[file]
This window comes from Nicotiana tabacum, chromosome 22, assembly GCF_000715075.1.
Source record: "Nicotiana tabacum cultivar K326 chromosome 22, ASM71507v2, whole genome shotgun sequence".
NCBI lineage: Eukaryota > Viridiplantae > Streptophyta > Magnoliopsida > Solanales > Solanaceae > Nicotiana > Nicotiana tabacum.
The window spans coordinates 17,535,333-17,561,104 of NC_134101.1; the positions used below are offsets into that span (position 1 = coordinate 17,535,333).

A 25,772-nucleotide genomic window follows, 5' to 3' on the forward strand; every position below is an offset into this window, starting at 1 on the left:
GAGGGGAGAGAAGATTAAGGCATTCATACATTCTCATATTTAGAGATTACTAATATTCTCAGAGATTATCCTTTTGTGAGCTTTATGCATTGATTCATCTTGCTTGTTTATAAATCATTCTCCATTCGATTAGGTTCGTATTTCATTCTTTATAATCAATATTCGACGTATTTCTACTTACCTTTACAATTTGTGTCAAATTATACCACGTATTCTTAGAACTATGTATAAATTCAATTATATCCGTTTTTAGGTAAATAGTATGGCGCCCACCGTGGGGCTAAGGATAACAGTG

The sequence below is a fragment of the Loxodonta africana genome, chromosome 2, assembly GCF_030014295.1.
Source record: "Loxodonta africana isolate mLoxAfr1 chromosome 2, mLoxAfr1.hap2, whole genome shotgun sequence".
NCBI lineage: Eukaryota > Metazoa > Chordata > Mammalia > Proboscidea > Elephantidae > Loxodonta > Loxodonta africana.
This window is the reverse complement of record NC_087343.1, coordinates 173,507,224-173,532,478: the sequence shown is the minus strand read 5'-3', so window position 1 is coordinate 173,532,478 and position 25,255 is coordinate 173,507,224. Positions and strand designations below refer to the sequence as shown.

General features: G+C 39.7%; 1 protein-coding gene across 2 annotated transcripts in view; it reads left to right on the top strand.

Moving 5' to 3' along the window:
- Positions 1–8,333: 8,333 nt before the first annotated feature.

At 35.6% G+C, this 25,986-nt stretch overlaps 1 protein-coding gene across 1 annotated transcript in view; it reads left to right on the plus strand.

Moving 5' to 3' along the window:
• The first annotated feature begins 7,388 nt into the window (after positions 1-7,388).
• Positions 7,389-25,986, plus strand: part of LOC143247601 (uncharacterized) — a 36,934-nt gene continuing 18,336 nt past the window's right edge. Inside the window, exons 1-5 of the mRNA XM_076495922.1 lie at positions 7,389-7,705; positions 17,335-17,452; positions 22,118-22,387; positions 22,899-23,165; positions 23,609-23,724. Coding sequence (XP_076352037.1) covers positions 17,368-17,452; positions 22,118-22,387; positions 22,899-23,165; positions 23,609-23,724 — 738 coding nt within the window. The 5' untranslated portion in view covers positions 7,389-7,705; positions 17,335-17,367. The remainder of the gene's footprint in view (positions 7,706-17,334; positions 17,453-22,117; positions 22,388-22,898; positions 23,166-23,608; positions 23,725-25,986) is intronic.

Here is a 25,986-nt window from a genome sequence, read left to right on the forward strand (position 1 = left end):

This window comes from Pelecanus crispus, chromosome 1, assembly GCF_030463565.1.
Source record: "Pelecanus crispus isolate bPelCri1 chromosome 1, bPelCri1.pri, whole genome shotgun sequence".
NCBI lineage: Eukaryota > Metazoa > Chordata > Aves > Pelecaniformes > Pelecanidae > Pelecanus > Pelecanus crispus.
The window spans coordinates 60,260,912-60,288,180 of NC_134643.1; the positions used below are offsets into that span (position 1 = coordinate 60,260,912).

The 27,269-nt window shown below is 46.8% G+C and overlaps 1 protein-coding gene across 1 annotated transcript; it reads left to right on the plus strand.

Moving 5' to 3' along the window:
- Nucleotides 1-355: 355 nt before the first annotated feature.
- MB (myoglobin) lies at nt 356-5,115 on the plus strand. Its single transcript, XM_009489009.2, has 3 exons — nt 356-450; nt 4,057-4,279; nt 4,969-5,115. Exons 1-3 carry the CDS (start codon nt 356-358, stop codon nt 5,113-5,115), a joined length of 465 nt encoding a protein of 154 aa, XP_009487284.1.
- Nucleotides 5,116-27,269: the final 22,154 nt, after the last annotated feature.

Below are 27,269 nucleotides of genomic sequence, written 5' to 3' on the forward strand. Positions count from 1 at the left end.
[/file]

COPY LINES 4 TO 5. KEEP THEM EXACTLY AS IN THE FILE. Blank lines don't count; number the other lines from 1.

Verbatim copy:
The window spans coordinates 17,535,333-17,561,104 of NC_134101.1; the positions used below are offsets into that span (position 1 = coordinate 17,535,333).

A 25,772-nucleotide genomic window follows, 5' to 3' on the forward strand; every position below is an offset into this window, starting at 1 on the left: